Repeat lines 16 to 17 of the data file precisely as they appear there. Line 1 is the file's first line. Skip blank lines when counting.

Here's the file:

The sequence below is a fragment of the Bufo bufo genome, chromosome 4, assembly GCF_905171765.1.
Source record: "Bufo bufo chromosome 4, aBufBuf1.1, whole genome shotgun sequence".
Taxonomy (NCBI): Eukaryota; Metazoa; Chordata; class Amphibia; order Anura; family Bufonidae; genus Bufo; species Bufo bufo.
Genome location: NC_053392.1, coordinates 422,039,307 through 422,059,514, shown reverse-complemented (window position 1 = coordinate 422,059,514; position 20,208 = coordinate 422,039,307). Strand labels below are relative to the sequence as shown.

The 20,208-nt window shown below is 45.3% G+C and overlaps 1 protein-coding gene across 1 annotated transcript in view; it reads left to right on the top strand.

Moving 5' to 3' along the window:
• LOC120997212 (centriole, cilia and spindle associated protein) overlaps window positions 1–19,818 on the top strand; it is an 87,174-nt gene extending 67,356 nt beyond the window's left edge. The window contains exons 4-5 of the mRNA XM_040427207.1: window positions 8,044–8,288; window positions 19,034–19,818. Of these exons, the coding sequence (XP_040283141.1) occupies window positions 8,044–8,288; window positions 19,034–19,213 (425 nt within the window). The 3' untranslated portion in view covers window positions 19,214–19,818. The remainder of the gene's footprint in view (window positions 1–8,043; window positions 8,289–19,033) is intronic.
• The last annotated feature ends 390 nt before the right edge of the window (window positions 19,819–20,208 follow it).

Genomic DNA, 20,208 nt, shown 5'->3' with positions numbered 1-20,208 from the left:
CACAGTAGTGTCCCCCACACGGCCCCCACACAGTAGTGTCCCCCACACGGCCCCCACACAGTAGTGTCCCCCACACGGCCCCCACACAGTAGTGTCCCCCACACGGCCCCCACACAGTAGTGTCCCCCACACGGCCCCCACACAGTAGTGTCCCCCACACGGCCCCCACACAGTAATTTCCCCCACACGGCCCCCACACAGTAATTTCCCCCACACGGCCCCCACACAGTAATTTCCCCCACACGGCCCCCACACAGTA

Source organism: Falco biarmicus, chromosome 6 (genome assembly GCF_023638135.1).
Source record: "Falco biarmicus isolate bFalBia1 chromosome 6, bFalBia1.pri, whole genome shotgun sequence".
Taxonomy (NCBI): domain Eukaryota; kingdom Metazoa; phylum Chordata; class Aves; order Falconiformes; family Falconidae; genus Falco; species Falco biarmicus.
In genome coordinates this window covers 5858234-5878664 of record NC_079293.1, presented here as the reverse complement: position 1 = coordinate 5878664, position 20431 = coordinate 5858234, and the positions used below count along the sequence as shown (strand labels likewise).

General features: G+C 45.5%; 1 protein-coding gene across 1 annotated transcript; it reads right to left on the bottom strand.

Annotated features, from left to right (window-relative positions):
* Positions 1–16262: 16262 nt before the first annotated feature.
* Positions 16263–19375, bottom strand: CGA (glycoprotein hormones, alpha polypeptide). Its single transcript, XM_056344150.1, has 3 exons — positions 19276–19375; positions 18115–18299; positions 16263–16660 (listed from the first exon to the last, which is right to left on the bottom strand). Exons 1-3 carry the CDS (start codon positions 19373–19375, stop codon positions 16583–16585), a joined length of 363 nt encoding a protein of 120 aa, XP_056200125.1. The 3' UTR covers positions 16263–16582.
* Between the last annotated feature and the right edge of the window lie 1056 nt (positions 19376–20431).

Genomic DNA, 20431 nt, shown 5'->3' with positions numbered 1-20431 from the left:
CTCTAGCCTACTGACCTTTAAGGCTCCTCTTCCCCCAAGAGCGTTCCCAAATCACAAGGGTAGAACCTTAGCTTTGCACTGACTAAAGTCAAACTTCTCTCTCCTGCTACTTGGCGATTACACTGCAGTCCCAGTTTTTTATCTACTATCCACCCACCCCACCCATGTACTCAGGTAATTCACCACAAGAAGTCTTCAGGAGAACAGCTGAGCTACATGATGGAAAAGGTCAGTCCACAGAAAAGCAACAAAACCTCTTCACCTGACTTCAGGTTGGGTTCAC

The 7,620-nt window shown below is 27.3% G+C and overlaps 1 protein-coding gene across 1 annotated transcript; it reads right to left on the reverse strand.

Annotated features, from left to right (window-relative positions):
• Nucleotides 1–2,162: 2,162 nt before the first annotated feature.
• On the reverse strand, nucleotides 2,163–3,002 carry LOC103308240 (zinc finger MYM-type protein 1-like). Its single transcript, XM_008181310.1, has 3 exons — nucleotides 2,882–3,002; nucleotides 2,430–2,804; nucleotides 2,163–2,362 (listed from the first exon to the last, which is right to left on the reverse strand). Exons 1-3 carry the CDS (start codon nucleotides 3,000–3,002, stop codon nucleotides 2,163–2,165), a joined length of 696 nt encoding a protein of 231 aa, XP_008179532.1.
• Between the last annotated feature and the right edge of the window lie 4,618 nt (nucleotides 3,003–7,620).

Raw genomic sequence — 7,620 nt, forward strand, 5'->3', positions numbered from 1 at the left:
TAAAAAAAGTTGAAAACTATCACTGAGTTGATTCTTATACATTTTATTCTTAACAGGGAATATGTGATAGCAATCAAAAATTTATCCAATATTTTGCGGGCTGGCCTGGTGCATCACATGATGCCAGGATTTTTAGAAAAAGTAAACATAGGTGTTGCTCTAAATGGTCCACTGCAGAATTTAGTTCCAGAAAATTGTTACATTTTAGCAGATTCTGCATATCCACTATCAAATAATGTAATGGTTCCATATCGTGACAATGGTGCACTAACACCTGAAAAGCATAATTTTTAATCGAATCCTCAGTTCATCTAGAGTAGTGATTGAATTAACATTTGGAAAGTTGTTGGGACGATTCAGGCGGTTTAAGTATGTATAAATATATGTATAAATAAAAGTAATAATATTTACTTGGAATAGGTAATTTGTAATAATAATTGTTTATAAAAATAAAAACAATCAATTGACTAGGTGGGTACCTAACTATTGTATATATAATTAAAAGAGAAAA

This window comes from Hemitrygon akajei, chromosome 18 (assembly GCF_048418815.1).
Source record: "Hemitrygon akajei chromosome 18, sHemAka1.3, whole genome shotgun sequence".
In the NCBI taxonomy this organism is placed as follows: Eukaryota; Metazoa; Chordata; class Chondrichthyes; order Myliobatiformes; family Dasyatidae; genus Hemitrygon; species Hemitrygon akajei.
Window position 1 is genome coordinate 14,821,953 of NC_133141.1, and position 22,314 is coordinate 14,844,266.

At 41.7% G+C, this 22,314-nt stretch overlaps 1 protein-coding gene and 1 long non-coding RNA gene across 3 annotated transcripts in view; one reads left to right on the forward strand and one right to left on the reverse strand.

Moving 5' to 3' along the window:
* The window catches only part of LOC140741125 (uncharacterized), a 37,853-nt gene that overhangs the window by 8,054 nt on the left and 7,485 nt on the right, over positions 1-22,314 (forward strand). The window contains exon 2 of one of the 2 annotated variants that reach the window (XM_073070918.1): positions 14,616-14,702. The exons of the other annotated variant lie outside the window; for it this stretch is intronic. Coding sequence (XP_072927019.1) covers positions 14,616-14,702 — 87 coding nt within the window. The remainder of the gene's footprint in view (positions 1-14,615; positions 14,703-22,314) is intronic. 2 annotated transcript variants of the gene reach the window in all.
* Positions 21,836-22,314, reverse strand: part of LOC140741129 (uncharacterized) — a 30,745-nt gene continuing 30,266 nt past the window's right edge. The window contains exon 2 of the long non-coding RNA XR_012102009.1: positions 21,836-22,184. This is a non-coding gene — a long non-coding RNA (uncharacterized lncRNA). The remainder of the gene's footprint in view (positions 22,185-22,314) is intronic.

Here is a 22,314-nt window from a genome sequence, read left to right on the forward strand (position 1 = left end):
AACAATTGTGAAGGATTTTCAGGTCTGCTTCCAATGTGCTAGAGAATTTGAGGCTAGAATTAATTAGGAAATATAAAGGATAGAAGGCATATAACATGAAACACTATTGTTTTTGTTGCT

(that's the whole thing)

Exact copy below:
Annotated features, from left to right (window-relative positions):
* Positions 1–16262: 16262 nt before the first annotated feature.